The most common symptoms of depression are all too well-known. It manifests in different ways in different people. And so it is important for one to read up and research extensively before one can diagnose whether or not they are suffering from it. Sometimes the symptoms are temporary. But if they persist or keep coming back, it is best to consult a doctor.
I will talk about the symptoms that I noticed and the ones that keep recurring. In other words, the warning signs I spot that my next few days are going to be ‘bluer’ than usual.
- Excessive or no sleeping at all – I have been plagued by both these symptoms cyclically. There are times when I spend my entire day in bed. Calling it sleeping would be a misnomer, though. Because even after waking up after a 20-hour nap, you’re still as fatigued mentally and physically as you were when you hit the sack. This was my pattern until I had my son. After he was born, surprisingly, my excessive sleeping turned to insomnia mostly. And hence, during some of the ‘bluest’ of my days, I would go without proper sleep for weeks, managing just 2-3 hour shut eyes at the max. Of course, the fatigue would pile up and I would have frequent bouts of fever or something else and my body would just fold up completely.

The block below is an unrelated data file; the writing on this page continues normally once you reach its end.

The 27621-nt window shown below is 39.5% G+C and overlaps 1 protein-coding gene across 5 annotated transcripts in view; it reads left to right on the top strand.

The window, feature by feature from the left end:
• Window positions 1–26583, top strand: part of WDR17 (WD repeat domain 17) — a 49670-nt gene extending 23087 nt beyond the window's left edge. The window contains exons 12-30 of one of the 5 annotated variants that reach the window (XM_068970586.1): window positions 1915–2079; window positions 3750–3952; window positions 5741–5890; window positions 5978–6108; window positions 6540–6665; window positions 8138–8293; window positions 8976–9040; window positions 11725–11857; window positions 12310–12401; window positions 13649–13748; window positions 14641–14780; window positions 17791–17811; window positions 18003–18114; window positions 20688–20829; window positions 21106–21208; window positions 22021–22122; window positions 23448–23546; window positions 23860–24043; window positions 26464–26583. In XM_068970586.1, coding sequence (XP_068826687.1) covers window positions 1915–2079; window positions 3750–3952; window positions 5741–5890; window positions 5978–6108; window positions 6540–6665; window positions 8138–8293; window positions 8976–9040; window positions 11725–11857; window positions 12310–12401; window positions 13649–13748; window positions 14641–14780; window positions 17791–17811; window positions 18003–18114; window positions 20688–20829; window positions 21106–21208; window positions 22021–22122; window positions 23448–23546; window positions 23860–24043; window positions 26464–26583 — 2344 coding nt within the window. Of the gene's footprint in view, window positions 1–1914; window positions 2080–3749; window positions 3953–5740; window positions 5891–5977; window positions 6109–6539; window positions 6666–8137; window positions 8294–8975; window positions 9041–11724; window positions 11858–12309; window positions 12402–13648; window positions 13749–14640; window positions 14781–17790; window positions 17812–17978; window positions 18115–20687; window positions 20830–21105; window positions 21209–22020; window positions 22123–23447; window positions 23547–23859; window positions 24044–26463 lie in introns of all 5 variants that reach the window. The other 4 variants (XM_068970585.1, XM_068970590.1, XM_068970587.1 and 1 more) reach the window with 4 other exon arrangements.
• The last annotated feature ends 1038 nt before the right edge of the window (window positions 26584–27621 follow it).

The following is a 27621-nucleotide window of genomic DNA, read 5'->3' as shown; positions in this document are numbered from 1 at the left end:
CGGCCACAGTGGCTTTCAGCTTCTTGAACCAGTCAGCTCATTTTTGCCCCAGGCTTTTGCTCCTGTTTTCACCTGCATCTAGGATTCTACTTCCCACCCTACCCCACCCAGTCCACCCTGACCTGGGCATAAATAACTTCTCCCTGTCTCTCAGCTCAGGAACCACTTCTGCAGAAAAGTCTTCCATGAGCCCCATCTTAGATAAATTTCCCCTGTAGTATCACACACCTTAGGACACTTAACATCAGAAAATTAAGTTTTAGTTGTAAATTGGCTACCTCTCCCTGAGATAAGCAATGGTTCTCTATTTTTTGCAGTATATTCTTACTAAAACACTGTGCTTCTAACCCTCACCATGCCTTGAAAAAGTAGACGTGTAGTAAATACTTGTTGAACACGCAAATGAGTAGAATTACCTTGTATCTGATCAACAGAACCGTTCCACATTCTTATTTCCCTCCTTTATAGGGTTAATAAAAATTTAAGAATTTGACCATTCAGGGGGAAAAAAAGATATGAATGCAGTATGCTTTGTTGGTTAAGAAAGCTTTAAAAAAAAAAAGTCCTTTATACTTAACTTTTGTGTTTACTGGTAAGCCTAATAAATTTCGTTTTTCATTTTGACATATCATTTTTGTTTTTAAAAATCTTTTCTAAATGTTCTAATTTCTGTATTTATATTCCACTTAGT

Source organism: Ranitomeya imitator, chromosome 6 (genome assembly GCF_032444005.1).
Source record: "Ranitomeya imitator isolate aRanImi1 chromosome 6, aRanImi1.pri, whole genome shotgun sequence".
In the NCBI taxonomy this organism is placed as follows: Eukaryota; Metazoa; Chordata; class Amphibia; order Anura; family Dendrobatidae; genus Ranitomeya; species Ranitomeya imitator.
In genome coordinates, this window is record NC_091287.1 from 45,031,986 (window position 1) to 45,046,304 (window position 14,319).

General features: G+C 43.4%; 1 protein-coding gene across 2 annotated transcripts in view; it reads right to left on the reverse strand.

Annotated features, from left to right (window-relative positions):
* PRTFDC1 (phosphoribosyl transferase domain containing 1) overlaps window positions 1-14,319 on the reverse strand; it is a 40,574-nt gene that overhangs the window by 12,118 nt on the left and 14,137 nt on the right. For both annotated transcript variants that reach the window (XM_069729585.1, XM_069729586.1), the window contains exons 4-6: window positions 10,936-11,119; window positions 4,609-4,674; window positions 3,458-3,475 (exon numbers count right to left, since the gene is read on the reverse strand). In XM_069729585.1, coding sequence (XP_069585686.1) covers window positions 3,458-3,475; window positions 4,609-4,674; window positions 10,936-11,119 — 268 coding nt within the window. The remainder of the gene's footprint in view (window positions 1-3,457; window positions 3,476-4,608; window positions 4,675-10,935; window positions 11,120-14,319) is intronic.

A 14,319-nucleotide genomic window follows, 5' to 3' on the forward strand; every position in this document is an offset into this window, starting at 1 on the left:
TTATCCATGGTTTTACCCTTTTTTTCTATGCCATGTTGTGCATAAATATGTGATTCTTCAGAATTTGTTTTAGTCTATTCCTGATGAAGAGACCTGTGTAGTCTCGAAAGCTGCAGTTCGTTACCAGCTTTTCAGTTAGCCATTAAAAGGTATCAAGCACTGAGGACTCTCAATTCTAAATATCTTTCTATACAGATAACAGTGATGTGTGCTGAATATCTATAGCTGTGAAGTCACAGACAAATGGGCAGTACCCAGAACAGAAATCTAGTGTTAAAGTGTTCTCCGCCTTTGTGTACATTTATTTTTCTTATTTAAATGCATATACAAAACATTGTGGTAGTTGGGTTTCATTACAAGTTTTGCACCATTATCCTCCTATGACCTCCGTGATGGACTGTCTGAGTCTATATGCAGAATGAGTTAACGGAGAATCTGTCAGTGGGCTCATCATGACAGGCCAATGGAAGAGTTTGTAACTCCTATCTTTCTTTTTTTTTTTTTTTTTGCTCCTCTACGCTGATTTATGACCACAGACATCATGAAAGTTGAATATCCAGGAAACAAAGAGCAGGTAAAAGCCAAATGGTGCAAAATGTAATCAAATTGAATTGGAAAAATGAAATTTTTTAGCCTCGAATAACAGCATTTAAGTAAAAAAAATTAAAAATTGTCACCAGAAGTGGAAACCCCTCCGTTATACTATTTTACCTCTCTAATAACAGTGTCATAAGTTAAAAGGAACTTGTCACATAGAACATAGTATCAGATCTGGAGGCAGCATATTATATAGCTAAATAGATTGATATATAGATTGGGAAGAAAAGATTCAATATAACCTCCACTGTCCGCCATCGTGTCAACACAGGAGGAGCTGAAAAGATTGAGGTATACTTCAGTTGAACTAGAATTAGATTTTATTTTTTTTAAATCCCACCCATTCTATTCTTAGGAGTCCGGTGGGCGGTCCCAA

- Excessive eating – Binging became my second biggest symptom, over the years. There are days when I find myself craving food non-stop. Although, I can’t say I feel hungry. The yearning emanates not from my stomach, but a pit somewhere far deeper in my body; a pit that I know wouldn’t get filled with all the food in the world and yet I give in to its demands. Worse, mostly it is a craving for foods which I know I shouldn’t be eating with the kind of metabolism I have. I know I am entering a vicious circle where first I will binge and then feel awful about it. And yet, I have zero self-control.